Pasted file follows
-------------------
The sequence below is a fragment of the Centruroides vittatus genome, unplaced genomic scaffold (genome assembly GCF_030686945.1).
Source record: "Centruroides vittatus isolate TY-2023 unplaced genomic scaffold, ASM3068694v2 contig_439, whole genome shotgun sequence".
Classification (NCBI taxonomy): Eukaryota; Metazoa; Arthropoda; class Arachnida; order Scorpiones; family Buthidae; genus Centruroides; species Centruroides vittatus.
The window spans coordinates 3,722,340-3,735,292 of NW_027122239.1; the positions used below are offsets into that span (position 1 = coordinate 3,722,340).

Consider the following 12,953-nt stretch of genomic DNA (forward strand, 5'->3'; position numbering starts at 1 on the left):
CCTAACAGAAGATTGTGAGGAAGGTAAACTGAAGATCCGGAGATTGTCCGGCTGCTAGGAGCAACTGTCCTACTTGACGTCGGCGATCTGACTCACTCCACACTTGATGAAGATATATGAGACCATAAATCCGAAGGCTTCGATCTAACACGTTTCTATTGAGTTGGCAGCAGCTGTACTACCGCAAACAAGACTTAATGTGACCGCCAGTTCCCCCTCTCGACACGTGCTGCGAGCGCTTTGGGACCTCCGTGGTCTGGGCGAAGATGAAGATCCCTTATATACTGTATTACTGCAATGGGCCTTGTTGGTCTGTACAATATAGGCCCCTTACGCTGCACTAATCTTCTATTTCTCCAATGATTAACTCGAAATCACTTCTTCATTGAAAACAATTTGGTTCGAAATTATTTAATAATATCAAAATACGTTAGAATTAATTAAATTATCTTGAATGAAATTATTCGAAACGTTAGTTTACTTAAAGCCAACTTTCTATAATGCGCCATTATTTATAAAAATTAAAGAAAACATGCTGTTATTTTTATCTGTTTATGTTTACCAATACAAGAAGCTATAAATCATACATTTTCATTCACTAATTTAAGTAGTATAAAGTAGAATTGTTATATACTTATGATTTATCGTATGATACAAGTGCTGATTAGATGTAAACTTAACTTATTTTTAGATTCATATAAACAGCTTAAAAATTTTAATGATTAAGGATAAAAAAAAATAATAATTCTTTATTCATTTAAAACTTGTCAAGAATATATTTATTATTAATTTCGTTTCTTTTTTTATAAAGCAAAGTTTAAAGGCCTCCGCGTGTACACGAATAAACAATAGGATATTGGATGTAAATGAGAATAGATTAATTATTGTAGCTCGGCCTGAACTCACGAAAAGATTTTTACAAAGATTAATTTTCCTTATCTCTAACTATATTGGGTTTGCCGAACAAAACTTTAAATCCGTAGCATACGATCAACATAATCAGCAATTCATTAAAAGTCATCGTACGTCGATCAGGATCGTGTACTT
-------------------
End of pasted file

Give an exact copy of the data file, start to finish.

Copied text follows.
The sequence below is a fragment of the Centruroides vittatus genome, unplaced genomic scaffold (genome assembly GCF_030686945.1).
Source record: "Centruroides vittatus isolate TY-2023 unplaced genomic scaffold, ASM3068694v2 contig_439, whole genome shotgun sequence".
Classification (NCBI taxonomy): Eukaryota; Metazoa; Arthropoda; class Arachnida; order Scorpiones; family Buthidae; genus Centruroides; species Centruroides vittatus.
The window spans coordinates 3,722,340-3,735,292 of NW_027122239.1; the positions used below are offsets into that span (position 1 = coordinate 3,722,340).

Consider the following 12,953-nt stretch of genomic DNA (forward strand, 5'->3'; position numbering starts at 1 on the left):
CCTAACAGAAGATTGTGAGGAAGGTAAACTGAAGATCCGGAGATTGTCCGGCTGCTAGGAGCAACTGTCCTACTTGACGTCGGCGATCTGACTCACTCCACACTTGATGAAGATATATGAGACCATAAATCCGAAGGCTTCGATCTAACACGTTTCTATTGAGTTGGCAGCAGCTGTACTACCGCAAACAAGACTTAATGTGACCGCCAGTTCCCCCTCTCGACACGTGCTGCGAGCGCTTTGGGACCTCCGTGGTCTGGGCGAAGATGAAGATCCCTTATATACTGTATTACTGCAATGGGCCTTGTTGGTCTGTACAATATAGGCCCCTTACGCTGCACTAATCTTCTATTTCTCCAATGATTAACTCGAAATCACTTCTTCATTGAAAACAATTTGGTTCGAAATTATTTAATAATATCAAAATACGTTAGAATTAATTAAATTATCTTGAATGAAATTATTCGAAACGTTAGTTTACTTAAAGCCAACTTTCTATAATGCGCCATTATTTATAAAAATTAAAGAAAACATGCTGTTATTTTTATCTGTTTATGTTTACCAATACAAGAAGCTATAAATCATACATTTTCATTCACTAATTTAAGTAGTATAAAGTAGAATTGTTATATACTTATGATTTATCGTATGATACAAGTGCTGATTAGATGTAAACTTAACTTATTTTTAGATTCATATAAACAGCTTAAAAATTTTAATGATTAAGGATAAAAAAAAATAATAATTCTTTATTCATTTAAAACTTGTCAAGAATATATTTATTATTAATTTCGTTTCTTTTTTTATAAAGCAAAGTTTAAAGGCCTCCGCGTGTACACGAATAAACAATAGGATATTGGATGTAAATGAGAATAGATTAATTATTGTAGCTCGGCCTGAACTCACGAAAAGATTTTTACAAAGATTAATTTTCCTTATCTCTAACTATATTGGGTTTGCCGAACAAAACTTTAAATCCGTAGCATACGATCAACATAATCAGCAATTCATTAAAAGTCATCGTACGTCGATCAGGATCGTGTACTT